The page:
It all began with an online interactive map.
The progressive advocacy group, Southern Poverty Law Center (SPLC) which is based in Alabama, tracks hate groups across the country and fights discrimination and violence based on race, sexual orientation, and other victims of injustice. On their website the group has a page that is called the “Hate Map” where one can scan the country and drill down into each state to see what hate groups are active.
SPLC defines “hate groups” as organizations that have “beliefs or practices that attack or malign an entire class of people, typically for their immutable characteristics.”
One of the hate groups listed in Florida decided to take the SPLC to court, along with Amazon, because they wanted to profit from Amazon’s “Smile” Foundation which gives 0.05% of a purchased item’s price to an approved charity — but the charity cannot be a hate group, and therein began the lawsuit.
Readers of Instinct Magazine are probably already familiar with Coral Ridge Presbyterian Ministries (doing business also as D. James Kennedy Ministries, named after their extremely homophobic founder, the now deceased pastor James Kennedy). This Fort Lauderdale, Florida, based church has a long, illustrious history of homophobia, transphobia, and continues to promote an anti-LGBTQ+ ideology that goes beyond simple religious teaching and crosses into hate group status.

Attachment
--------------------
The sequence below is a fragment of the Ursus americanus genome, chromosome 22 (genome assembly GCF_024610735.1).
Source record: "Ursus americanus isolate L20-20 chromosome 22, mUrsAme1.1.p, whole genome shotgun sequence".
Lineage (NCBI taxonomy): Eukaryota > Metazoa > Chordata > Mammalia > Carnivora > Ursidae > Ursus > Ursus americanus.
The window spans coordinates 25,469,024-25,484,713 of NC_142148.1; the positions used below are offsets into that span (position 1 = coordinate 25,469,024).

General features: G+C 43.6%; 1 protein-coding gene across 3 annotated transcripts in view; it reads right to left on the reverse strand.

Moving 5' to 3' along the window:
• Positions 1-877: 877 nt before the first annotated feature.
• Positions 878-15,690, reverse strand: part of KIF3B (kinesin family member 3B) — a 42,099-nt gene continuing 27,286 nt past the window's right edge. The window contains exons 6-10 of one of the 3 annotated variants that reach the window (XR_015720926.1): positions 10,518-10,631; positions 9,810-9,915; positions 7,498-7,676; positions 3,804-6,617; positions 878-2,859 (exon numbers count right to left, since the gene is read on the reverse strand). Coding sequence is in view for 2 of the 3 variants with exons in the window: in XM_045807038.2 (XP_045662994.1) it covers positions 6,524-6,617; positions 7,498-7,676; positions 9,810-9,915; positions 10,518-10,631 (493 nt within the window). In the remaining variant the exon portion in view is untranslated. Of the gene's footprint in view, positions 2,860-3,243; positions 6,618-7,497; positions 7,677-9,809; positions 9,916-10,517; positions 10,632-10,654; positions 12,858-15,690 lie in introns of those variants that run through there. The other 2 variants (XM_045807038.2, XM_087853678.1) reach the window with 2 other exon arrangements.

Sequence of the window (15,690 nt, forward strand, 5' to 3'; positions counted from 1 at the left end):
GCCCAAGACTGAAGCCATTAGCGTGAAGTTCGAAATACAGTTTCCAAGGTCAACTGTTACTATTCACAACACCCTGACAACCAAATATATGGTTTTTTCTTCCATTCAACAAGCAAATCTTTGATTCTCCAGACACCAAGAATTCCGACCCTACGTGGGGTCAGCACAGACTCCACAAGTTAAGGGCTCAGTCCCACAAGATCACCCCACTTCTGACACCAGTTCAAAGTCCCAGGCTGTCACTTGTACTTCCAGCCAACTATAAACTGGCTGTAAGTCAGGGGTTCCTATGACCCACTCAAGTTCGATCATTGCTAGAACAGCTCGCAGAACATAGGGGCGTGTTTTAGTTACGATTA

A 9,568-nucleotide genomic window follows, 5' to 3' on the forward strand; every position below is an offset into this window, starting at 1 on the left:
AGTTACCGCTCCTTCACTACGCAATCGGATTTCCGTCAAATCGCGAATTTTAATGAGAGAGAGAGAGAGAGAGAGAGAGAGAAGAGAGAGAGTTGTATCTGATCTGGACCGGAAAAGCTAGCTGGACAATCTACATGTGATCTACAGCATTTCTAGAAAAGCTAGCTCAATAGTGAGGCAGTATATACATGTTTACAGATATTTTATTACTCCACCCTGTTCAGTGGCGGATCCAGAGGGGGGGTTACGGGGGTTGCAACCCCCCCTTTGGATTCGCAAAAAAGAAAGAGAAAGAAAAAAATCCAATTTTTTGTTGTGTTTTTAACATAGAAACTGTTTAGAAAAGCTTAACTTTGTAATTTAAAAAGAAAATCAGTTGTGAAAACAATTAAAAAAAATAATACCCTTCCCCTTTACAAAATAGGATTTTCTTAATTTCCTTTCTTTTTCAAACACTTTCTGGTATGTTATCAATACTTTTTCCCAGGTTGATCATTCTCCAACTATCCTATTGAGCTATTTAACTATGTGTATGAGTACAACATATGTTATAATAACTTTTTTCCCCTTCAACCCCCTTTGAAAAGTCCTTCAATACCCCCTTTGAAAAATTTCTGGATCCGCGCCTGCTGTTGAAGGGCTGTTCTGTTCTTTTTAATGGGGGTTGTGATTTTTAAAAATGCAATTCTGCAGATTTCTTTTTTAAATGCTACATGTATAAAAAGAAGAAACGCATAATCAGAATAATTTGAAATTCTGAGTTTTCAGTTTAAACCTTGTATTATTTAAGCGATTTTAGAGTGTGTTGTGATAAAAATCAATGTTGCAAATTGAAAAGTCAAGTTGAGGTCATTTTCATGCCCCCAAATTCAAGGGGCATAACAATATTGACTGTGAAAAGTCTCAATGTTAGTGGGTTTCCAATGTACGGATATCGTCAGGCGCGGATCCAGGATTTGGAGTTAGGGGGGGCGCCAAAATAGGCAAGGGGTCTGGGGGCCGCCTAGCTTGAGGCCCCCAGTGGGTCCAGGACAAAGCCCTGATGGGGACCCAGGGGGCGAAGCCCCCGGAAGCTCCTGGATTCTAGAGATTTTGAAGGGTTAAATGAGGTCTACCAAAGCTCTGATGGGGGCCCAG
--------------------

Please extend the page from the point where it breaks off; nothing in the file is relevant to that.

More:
Because Amazon uses the SPLC Hate Map as a basis for determining whether a charity qualifies for the “Smiles Foundation” program, Coral Ridge was excluded from participating and took both the SPLC and Amazon to court. Having lost the first round in 2019, this past week SPLC / Amazon won again on appeal.
The crux of Coral Ridge’s lawsuit was “religious freedom” and even though the church has every right to continue preaching its message of homophobia and hate, it doesn’t have the right to shake loose money from a private company (Amazon) which has based its rules for giving to charity on a publicly accessible criterion of anti-hate. The court did not rule on whether Amazon is in fact a platform for public accommodation which would restrict its ability to limit participation based on its own policies.
If Coral Ridge decides to further appeal up the Supreme Court, this “religious freedom” and “public accommodation” tactic might be what the conservative majority uses to rule in Coral Ridge’s favor.
But for now, we geeks who love interactive maps can revel in the fact that for now, the haters lost.